Official data suggest the per capita consumption of direct grain has been declining, while the consumption of animal-based foods has been increasing. In fact, China is self-sufficient in rice and wheat, and can meet the domestic demand for the staples, as the per capita production of rice and wheat is more than 240 kilograms while the per capita consumption of the two grains is less than 120 kg. Yet large amounts of rice and wheat are imported (6 million tons of rice and 10 million tons of wheat were imported in 2022), mainly because they are of better quality.

Also, with the per capita consumption of rice and wheat continuing to decline, along with the population, the total demand for rice and wheat will also decrease. This means the grains most in demand will be those used as feed, that is, mainly corn and soybean.

The primary reason for increasing grain production by 50 million tons is to raise the output of feed grain, especially corn, because soybean production has limited potential for growth due to low yield, as even the central document proposes to implement a "corn yield increase project".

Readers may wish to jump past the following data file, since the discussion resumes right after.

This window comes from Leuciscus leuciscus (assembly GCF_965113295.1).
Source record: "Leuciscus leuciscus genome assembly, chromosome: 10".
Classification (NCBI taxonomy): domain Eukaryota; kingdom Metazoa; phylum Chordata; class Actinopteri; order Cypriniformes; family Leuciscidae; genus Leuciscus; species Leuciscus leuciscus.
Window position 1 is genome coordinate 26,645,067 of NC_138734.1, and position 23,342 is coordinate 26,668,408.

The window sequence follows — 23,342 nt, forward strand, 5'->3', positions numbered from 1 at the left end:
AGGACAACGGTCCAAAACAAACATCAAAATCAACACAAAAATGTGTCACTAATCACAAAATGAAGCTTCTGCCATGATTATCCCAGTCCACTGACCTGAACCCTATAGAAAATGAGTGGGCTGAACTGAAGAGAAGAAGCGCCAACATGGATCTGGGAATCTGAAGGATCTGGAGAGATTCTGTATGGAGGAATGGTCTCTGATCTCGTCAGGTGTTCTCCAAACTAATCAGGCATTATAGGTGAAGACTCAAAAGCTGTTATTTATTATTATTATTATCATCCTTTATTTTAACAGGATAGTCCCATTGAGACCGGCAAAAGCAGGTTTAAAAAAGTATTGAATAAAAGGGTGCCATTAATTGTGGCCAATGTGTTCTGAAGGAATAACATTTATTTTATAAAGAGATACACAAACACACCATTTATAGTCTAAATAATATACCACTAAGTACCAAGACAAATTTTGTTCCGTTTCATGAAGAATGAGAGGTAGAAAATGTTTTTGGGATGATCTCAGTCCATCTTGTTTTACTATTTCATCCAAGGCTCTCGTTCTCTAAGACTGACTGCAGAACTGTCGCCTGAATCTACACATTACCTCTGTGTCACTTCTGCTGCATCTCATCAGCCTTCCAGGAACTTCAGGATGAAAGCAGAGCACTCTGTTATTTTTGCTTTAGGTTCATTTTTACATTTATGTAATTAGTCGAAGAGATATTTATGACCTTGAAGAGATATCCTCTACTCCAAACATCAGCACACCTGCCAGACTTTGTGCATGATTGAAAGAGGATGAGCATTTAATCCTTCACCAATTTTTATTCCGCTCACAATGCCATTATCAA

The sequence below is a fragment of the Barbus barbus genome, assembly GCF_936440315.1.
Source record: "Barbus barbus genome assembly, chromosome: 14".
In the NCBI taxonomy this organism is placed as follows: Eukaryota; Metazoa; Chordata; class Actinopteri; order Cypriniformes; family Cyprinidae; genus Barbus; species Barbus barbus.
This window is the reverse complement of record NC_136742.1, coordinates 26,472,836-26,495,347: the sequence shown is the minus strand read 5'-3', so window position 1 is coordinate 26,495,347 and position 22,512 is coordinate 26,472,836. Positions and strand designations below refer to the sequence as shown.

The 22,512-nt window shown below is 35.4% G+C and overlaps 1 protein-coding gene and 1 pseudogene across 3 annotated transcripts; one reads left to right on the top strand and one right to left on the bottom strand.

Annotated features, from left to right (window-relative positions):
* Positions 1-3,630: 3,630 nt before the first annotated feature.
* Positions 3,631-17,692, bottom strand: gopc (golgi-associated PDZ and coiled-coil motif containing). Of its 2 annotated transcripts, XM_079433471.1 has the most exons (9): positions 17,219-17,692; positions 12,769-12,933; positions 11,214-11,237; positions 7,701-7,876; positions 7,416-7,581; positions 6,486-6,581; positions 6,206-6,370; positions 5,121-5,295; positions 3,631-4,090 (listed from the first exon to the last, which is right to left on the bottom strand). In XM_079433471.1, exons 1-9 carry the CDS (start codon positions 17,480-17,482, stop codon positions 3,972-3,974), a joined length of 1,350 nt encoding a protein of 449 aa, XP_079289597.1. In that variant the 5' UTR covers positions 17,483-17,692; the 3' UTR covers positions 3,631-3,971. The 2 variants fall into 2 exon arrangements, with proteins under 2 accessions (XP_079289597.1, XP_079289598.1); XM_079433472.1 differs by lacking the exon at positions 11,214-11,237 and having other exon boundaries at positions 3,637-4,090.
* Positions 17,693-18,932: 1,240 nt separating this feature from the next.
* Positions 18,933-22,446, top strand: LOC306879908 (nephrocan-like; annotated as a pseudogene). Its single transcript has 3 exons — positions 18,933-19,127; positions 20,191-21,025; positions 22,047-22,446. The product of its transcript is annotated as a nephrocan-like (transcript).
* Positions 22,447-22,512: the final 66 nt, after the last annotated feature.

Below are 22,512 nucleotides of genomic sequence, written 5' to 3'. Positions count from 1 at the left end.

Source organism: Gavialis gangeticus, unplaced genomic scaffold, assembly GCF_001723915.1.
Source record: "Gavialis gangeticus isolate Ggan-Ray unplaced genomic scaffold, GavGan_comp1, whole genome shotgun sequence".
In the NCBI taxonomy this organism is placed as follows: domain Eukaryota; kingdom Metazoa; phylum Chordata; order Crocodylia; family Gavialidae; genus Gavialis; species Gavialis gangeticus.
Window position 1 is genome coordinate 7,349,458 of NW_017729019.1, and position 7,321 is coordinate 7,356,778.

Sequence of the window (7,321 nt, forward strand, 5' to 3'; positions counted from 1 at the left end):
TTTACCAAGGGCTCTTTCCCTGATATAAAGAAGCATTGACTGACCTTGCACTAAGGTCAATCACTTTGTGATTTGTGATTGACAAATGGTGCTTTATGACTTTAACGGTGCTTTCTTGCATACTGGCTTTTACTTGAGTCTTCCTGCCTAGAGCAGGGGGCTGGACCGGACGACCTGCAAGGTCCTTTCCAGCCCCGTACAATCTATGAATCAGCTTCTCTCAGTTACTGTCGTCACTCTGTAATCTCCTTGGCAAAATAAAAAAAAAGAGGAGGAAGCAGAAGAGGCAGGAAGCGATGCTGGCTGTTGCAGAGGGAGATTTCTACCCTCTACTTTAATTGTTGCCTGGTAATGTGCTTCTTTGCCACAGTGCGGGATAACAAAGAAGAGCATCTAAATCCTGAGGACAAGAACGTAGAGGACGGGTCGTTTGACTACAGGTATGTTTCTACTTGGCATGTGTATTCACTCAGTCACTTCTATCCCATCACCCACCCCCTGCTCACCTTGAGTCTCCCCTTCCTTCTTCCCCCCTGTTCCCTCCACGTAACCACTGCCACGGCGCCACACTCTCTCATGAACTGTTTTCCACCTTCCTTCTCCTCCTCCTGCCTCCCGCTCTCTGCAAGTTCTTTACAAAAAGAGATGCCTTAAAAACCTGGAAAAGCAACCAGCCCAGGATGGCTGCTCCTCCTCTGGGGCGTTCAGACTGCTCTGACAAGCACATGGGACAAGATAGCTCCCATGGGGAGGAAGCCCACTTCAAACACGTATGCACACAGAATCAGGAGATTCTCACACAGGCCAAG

Third, how can the increased grain output target be achieved? To meet the target, the authorities need to take various effective measures, with the most crucial being land, technology and production organization.

In terms of land, cultivable land is limited. But there is huge potential for improving production quality. China's cultivable land area accounts for 9 percent of the world's total but produces 21 percent of the world's grains. Since cultivable land is likely to decrease in the future, the only option the authorities have to increase total output is to further improve the yield.

To achieve this, it is necessary to improve the soil fertility, including leveling and connecting farmlands, increasing soil nutrients, and improving irrigation and drainage. But despite the overall rapid progress, there are still significant gaps in key agricultural technologies. For instance, the yields of China's major crops are basically higher than the world average, but there is still a considerable gap with countries that use advanced agricultural technologies.